Our chickens are laying well now!! Hope yours are doing fine!


Philip Thackray

Peter said...

Yes, the SI bacteria will be influenced by the dysbiosis which will be present in an overweight American or a mouse on lab chow. What is normal is not up for study at the moment. But some endotoxin uptake looks normal to me as this seems to be hat keeps the immune system working correctly. Once you mangle the immune system (Hypovitaminosis D, omega six excess, high sucrose intake...) the response to endotoxin may then become pathological


Eight eggs per day is the current average but one day we had 11 eggs from 10 chickens... Doing well!

ItsTheWooo said...

In summary, a moderate amount of endotoxin is good, but excessive amounts or too little is lethal. I suppose this makes sense; excessive amounts of endotoxin would only ever occur during overwhelming infection (an unnatural circumstance) or after being sterilized with antibiotics (another unnatural circumstances). The immune system can only cope with what it was genetically instructed to cope with after all...

Regarding intestinal dysbiosis I've observed that when I start gaining weight (indicating and causing metabolic/immune system dysfunction) then immediately I start having difficulties with abdominal bloat, gas, bad breath so on. When I restrict calories and go borderline ketogenic for a few days, everything gets back in order. I wonder if this calorie restriction and borderline ketotic dieting starves gut bacteria and may be partially responsible for the normalizing of bloat/gas/breath.

Sometimes I wonder if there is a relationship between my emotional malaise and the gut bacteria issues when eating less strictly and gaining weight.

Óscar said...

I know t's an old thread but came here after searching for LPS after eading this:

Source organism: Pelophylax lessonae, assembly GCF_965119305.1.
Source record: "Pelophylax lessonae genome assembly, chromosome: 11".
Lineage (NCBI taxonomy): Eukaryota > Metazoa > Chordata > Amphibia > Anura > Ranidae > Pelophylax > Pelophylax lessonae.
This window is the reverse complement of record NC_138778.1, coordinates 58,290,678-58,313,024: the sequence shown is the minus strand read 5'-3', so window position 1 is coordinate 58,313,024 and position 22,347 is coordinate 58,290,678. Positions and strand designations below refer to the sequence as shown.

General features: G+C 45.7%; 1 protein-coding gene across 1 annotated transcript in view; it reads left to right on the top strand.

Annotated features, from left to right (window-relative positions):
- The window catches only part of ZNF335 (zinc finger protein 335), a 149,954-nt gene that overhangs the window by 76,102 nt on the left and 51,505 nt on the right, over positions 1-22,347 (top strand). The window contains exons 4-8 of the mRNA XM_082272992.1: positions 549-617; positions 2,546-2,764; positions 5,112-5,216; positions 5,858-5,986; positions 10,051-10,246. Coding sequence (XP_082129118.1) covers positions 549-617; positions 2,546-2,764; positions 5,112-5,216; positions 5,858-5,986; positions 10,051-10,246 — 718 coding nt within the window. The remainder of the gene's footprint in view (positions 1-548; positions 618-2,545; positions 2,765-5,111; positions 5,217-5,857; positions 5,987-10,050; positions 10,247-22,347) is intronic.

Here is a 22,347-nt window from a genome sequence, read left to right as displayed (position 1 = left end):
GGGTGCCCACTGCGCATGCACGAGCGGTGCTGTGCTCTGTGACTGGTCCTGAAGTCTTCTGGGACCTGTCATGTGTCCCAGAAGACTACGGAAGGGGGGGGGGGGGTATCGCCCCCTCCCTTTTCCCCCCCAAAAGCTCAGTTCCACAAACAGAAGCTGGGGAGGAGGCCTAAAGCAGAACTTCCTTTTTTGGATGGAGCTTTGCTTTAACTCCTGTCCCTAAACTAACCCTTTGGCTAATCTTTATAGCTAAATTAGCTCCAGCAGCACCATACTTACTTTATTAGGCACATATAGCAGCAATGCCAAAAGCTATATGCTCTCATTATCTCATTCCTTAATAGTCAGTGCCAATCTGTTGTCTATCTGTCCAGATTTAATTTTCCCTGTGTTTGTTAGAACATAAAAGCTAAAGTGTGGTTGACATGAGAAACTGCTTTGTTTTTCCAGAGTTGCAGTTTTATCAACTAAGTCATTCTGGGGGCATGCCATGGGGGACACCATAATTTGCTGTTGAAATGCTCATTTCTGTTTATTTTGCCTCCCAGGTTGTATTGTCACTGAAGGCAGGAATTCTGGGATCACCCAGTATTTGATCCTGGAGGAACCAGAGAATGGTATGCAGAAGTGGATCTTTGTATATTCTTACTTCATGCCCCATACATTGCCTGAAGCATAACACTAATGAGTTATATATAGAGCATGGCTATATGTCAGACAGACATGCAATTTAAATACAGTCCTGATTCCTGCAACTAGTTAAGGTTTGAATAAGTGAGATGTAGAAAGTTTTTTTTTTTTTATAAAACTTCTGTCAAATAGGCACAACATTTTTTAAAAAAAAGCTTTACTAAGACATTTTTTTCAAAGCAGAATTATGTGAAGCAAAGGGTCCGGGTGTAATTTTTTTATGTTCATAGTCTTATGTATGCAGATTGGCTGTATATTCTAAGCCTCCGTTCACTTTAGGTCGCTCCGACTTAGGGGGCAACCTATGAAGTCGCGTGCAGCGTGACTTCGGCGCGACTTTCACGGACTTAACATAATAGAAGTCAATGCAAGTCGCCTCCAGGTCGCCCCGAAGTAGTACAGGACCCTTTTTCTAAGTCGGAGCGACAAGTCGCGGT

What's your opinion on the theory?

Óscar said...

I know t's an old thread but came here after searching for LPS after eading this:

What's your opinion on the theory?

Peter said...

It's interesting but I can't see where, from the abstract, he links the microbiota/LPS to spontaneous appetite normalisation on LC eating. Surely this should maximise endotoxin absorption? Though it is quite possible that w/o fat endotoxin is still absorbed, it just goes straight to the liver...

I also see ageing of the electron transport chain as crucial to the irreversibility of the changes induced by modern diets. I see plenty of people describing health on all sorts of macro nutrient ratios but I'm quite cautious that these are real in terms of mitochondrial health. I find it difficult to see reversal of oxidatively damaged mitochondria. Side step the damage with LC or high exercise and you have still just side stepped the problems...


J said...

Aren't we conflating 2 different things here? Luminal vs. systemic LPS? Paneth cells secrete regIIIgamma intraluminally in response to LPS as a function of intestinal barrier immunity. LPS becomes an issue when it crosses the intestinal barrier either through leaky tight junctions or via chylomicron mediated transport or otherwise. I'm failing to see how this study connects to systemic inflammation secondary to endotoxemia. It's talking about intraluminally contained LPS.